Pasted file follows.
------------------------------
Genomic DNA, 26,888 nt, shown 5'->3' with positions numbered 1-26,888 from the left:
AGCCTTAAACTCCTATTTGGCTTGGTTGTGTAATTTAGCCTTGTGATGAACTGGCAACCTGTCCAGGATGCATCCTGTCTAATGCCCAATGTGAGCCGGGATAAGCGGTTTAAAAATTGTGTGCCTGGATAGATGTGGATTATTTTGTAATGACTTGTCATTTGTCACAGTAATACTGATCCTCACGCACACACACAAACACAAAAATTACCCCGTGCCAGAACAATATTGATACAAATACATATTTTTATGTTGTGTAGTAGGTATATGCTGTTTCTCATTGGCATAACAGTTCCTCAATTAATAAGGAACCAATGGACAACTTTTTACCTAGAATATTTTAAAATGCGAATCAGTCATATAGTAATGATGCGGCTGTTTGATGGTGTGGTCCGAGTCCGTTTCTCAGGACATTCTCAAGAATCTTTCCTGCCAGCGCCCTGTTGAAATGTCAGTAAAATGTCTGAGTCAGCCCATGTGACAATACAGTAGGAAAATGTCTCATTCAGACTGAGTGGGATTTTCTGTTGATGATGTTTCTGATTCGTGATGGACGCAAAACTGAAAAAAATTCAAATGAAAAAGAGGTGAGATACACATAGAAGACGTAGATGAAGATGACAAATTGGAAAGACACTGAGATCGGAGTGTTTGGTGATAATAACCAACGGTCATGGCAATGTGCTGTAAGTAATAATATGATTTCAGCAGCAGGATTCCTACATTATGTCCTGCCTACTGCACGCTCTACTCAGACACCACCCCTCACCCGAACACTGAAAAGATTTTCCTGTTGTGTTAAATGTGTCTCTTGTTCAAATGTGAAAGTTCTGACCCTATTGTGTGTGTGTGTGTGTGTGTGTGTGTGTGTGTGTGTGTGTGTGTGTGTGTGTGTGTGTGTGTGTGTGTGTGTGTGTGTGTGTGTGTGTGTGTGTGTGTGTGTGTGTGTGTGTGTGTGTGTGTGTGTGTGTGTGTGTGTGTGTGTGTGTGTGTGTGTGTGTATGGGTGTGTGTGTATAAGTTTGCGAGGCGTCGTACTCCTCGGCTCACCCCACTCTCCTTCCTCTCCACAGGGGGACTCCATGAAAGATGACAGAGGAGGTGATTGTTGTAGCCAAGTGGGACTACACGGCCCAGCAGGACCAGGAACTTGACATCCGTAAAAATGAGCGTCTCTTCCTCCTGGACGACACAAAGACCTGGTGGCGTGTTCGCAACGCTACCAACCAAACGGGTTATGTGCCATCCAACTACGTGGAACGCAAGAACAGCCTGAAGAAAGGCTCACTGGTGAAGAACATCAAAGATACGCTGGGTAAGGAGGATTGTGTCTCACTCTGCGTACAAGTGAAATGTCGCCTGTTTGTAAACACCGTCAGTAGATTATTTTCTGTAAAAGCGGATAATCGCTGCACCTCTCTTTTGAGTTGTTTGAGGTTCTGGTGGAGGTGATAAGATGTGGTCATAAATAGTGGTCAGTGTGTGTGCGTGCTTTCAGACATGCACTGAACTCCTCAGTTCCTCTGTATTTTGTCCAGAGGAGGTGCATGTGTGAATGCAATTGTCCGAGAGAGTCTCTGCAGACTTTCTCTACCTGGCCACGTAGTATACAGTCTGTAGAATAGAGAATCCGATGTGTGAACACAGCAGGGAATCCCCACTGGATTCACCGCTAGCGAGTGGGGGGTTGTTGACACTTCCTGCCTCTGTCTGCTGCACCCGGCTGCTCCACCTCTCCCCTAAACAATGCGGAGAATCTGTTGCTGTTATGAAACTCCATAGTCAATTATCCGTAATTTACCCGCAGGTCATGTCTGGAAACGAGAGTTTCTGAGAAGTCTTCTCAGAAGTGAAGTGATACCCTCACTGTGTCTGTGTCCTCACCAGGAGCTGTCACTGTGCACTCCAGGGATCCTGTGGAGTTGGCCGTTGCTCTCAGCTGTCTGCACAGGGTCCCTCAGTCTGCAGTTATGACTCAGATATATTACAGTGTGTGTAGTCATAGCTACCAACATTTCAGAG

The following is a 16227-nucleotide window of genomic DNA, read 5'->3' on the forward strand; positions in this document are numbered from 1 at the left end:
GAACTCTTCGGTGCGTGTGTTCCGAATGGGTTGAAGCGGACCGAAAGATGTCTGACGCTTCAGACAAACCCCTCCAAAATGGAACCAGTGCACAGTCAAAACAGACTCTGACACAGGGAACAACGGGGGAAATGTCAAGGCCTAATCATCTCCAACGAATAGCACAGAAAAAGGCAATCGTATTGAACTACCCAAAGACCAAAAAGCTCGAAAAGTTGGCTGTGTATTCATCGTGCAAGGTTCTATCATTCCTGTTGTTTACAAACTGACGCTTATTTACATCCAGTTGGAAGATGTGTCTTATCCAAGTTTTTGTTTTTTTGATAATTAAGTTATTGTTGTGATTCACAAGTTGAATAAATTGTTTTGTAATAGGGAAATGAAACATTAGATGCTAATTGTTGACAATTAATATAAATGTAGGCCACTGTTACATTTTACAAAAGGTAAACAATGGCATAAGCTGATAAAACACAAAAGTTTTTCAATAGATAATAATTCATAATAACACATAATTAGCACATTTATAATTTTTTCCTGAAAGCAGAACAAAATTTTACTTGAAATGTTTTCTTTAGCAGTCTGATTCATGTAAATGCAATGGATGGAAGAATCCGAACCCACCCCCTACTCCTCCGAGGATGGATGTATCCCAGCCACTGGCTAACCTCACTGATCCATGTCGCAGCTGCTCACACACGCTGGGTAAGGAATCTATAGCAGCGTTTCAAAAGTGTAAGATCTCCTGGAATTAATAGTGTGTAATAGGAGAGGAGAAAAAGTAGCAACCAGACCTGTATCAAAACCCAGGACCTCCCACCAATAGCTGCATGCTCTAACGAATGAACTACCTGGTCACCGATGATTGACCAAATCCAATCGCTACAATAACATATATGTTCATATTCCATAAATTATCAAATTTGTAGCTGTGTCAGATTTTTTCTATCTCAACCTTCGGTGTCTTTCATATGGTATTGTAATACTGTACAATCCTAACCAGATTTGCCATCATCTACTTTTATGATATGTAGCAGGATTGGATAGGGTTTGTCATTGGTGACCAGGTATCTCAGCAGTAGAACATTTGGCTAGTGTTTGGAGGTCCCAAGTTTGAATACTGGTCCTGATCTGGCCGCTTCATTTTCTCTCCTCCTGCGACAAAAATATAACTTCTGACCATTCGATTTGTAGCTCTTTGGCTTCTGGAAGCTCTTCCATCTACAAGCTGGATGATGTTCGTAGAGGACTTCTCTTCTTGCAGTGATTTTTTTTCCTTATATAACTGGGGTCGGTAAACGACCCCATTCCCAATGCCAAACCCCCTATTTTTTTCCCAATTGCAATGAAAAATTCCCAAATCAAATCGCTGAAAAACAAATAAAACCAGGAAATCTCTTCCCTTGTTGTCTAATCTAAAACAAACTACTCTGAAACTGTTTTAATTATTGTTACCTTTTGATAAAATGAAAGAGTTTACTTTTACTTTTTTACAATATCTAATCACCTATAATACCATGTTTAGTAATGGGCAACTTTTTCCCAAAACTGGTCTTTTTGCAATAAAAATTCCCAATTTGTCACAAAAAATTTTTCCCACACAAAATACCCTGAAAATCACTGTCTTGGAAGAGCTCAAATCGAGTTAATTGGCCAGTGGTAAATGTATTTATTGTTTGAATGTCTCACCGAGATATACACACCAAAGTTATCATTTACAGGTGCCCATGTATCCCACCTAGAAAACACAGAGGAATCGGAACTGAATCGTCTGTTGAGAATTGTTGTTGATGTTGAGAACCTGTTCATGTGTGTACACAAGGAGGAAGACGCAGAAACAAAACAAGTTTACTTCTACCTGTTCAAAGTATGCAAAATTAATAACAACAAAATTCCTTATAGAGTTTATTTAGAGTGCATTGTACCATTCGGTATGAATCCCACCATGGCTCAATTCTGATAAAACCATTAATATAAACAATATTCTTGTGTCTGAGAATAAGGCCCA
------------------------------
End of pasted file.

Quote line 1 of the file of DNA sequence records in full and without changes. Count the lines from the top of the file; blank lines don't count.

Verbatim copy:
Genomic DNA, 26,888 nt, shown 5'->3' with positions numbered 1-26,888 from the left: